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Thu Jan 24, 2013, 03:42 PM


Dung Beetles Use Milky Way as GPS

Birds and humans use stars to navigate (at least, our pre-GoogleMaps ancestors did), but can insects map their routes?

For dung beetles, a new study says the answer is yes. The African insects appear to find their way via the Milky Way. It’s the first evidence that any insect can orientate themselves with the sky, and the first evidence that any animal uses the Milky Way as a map of sorts.

“Even on clear, moonless nights, many dung beetles still manage to orientate along straight paths,” said Marie Dacke of Lund University in Sweden. “This led us to suspect that the beetles exploit the starry sky for orientation — a feat that had, to our knowledge, never before been demonstrated in an insect.”



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Response to cali (Original post)

Thu Jan 24, 2013, 03:45 PM

1. This is going to sound stupid..... but birds navigate during the day to places they want to


go to.... and we know they aren't using the stars..... but that is a really cool article if it is true.

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Response to cali (Original post)

Thu Jan 24, 2013, 03:51 PM

2. Why not Magnetism?


Animal magnetism: How salmon find their way home up river

Put them in a huge indoor areas like a stadium (have one with top open and one closed). Then see what happens.

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Response to NoOneMan (Reply #2)

Thu Jan 24, 2013, 04:26 PM

5. They have done that experiment with migratory birds inside a planetarium. It seems that the birds

roost oriented away from the North Star Polaris. During the night, the orientation inside of the planetarium was rotated 90 or more degrees. Invariably, the birds changed their positions to follow the changes.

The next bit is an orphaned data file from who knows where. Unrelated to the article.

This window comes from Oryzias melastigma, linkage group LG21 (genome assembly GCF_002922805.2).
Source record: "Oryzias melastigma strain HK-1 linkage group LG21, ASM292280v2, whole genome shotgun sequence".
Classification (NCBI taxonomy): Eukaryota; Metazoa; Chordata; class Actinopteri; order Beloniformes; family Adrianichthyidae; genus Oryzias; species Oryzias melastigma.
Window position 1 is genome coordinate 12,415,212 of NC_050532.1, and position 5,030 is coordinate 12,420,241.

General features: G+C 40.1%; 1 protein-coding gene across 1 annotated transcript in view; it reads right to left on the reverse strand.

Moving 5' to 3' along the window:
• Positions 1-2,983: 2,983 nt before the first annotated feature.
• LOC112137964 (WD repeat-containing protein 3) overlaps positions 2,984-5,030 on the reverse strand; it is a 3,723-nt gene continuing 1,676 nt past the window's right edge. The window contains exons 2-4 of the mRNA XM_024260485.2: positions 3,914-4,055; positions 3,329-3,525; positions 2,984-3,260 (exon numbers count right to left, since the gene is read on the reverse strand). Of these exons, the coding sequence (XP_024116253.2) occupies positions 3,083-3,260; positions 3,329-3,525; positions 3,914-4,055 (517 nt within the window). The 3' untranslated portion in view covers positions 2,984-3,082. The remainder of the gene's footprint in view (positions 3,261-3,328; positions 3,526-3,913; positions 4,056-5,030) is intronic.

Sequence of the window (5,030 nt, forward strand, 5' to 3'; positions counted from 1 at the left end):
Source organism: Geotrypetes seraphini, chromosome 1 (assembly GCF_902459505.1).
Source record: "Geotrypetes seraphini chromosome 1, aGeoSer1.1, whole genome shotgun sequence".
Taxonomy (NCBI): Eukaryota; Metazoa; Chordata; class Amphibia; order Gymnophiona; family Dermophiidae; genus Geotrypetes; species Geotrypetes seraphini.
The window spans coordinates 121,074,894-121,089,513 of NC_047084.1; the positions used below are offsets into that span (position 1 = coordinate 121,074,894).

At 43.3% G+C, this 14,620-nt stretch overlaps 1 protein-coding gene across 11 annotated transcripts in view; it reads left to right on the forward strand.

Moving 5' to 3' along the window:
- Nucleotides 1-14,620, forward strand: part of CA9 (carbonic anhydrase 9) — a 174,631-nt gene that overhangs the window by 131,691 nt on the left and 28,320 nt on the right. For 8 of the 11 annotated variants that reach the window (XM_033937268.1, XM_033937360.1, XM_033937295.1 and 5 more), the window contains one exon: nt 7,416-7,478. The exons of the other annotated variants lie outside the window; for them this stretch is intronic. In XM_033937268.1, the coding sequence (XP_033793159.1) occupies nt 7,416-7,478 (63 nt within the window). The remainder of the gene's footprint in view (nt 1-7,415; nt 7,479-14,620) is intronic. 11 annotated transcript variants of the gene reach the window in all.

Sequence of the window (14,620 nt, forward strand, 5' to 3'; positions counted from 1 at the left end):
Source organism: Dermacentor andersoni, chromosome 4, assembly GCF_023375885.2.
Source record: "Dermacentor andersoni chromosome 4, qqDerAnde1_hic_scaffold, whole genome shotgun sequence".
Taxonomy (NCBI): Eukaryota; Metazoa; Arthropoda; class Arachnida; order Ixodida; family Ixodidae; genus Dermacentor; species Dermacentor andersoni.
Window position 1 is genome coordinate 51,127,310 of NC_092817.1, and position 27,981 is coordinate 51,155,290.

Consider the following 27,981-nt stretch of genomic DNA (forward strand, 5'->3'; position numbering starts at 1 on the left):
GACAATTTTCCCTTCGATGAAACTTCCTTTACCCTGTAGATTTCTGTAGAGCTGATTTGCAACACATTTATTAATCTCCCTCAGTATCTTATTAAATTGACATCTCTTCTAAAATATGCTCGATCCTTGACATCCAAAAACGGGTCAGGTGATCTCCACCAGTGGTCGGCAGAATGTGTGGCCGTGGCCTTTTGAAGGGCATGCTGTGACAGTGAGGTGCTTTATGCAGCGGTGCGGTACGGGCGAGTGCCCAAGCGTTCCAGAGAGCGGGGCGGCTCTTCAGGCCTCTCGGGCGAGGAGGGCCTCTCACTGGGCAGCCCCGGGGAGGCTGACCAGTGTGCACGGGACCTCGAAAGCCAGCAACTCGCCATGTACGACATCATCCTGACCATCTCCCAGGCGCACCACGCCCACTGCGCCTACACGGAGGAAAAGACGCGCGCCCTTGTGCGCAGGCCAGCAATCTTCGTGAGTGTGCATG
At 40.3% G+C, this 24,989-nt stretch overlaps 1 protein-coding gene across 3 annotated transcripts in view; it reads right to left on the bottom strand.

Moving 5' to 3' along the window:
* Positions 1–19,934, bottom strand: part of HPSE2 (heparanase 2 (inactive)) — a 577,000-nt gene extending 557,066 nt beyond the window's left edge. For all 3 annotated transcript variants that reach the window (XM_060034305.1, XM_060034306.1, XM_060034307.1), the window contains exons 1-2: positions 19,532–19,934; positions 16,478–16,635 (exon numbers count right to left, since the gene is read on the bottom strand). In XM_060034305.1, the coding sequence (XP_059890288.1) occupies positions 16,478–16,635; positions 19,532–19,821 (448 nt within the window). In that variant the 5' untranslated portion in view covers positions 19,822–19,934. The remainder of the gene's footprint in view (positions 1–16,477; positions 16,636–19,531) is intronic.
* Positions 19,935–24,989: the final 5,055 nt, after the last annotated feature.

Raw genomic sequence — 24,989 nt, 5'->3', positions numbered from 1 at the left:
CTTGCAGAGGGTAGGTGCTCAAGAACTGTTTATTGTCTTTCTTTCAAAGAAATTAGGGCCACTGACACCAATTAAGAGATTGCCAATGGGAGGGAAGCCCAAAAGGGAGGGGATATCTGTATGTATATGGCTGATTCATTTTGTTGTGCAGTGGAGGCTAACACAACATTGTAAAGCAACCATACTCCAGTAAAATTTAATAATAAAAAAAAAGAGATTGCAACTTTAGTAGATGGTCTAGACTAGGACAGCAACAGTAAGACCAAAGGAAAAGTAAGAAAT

However , some birds, raised inside the planetarium with Betelgeuse as the center, non-rotating star, roosted facing away from Betelgeuse rather than Polaris.


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Response to cali (Original post)

Thu Jan 24, 2013, 03:53 PM

3. What if only Snicker's Bars are available?

Cool article, btw. Thanks for posting.

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Response to cali (Original post)

Thu Jan 24, 2013, 04:19 PM

4. This seems unlikely *as described* (though some birds do something similar)

The problem with innate navigation using stars is that the Earth was a very slow wobble in its axis such that the night sky changes over a cycle of around 20,000 years--too slow to notice in a lifetime but way too fast for evolution.

Some birds use the north star, but they have to learn by observation, as hatchlings, which star (appears to) move least, and is thus the north star. They cannot be born with a star map because what we see as the north star today wouldn't have been the north-most star 20K years ago.

It is a miracle that birds can do it. It seems unlikely to me that any insects, with insect brains and eyes, could manage the same instinctual trick.

And navigating with milky way... that's a very diffuse target, compared with the singular point of the north star, or other star.

HOWEVER... reading between the lines of the article, I don't know that they are claiming what the headline and first paragraph suggest.

Using a term like GPS suggests that the beetles use the sky to *locate* a place on Earth. If the trick described is merely flying in a straight line, however, then we are talking about a simple scheme of referring to anything in the night sky as a fixed point.

That would not tell you where to go or find your way, but it would allow you to walk/fly in a straight line, which seems to be what the researchers are talking about. In that case it is like keeping the prow of your boat pointed at a landmark to sail a straight course.

Some programing that a reference in the sky is reliable... and an instinct for making use of such landmarks.

Which would still be unusual for a beetle.

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